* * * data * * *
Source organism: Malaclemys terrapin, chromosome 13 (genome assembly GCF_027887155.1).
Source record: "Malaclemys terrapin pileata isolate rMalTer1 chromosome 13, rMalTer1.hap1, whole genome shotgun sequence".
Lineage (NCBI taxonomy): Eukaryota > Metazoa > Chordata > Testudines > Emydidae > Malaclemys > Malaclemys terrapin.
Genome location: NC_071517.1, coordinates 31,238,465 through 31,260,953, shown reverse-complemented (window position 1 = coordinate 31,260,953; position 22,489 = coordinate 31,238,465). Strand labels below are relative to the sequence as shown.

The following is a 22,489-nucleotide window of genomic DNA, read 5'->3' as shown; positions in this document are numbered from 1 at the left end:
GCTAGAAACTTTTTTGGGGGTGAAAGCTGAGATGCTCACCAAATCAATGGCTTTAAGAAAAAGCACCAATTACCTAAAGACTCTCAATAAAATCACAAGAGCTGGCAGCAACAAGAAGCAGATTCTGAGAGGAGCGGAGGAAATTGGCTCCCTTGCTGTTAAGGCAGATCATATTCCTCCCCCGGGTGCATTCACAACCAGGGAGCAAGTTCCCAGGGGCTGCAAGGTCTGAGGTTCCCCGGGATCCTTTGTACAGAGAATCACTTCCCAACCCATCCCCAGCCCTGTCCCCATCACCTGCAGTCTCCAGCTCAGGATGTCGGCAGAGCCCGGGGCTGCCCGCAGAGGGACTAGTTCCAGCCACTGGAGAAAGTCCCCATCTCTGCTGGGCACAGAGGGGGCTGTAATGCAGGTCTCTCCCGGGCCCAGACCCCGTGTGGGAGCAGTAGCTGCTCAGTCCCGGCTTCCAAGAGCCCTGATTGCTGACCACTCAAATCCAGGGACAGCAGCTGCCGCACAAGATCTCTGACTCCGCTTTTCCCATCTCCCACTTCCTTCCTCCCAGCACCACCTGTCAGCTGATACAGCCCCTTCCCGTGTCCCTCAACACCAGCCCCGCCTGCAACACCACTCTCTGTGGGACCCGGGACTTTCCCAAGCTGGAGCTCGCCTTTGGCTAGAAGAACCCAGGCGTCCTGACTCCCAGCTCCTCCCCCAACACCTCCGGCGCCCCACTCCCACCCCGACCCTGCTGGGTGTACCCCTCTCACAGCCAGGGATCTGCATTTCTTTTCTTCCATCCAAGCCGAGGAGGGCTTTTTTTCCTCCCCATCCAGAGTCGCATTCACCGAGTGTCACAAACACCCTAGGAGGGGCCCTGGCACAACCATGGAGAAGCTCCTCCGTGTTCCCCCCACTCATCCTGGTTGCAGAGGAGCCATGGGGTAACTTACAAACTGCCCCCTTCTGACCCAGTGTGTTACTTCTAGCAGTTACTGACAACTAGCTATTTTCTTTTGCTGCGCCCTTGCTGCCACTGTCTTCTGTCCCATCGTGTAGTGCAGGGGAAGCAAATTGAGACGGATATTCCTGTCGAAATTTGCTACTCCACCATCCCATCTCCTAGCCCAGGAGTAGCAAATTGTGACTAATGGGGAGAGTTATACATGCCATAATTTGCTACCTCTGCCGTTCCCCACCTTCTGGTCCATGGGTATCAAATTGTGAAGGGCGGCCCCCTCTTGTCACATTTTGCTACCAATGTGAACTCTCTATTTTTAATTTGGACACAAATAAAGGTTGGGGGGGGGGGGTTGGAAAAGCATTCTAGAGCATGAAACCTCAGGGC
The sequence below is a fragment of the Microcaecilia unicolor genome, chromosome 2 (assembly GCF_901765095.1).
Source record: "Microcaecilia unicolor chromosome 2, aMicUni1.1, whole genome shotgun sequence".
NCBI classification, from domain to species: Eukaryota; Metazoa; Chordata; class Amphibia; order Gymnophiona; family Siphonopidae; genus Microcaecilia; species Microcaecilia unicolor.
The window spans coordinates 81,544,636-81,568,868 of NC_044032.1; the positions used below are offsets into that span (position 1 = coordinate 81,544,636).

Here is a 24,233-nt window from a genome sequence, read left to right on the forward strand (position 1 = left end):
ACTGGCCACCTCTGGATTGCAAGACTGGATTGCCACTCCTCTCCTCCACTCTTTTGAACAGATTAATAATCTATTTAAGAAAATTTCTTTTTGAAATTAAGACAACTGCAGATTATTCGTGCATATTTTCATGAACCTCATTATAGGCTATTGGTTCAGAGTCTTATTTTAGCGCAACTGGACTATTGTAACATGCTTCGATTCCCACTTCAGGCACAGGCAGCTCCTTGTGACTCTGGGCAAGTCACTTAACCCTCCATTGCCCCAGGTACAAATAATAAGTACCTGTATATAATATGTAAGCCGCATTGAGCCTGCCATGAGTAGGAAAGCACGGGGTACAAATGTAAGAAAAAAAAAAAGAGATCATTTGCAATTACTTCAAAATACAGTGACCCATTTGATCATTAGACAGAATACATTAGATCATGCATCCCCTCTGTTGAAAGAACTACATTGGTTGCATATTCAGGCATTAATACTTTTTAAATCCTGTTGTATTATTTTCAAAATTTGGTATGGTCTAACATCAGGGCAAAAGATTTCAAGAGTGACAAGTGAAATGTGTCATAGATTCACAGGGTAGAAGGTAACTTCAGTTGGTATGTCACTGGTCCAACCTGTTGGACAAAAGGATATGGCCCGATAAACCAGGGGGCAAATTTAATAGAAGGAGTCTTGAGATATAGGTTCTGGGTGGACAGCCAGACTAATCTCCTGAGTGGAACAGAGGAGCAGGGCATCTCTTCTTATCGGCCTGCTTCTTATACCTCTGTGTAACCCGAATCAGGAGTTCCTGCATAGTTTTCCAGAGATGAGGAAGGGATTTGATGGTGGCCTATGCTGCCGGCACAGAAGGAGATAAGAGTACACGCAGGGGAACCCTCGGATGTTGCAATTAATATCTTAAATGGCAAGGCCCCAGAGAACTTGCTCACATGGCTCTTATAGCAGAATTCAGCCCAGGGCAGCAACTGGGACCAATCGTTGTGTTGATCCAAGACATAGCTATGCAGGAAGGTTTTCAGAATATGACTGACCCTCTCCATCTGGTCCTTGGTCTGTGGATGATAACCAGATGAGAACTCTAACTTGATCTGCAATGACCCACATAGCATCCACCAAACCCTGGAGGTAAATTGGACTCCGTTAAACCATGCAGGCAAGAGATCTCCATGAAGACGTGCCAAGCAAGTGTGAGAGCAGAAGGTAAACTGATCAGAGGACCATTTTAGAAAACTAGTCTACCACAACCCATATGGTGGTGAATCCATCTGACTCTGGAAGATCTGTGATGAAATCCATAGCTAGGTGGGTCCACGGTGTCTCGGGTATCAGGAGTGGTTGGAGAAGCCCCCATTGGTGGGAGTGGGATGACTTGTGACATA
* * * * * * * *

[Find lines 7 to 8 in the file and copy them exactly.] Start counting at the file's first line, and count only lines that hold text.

The sequence below is a fragment of the Microcaecilia unicolor genome, chromosome 2 (assembly GCF_901765095.1).
Source record: "Microcaecilia unicolor chromosome 2, aMicUni1.1, whole genome shotgun sequence".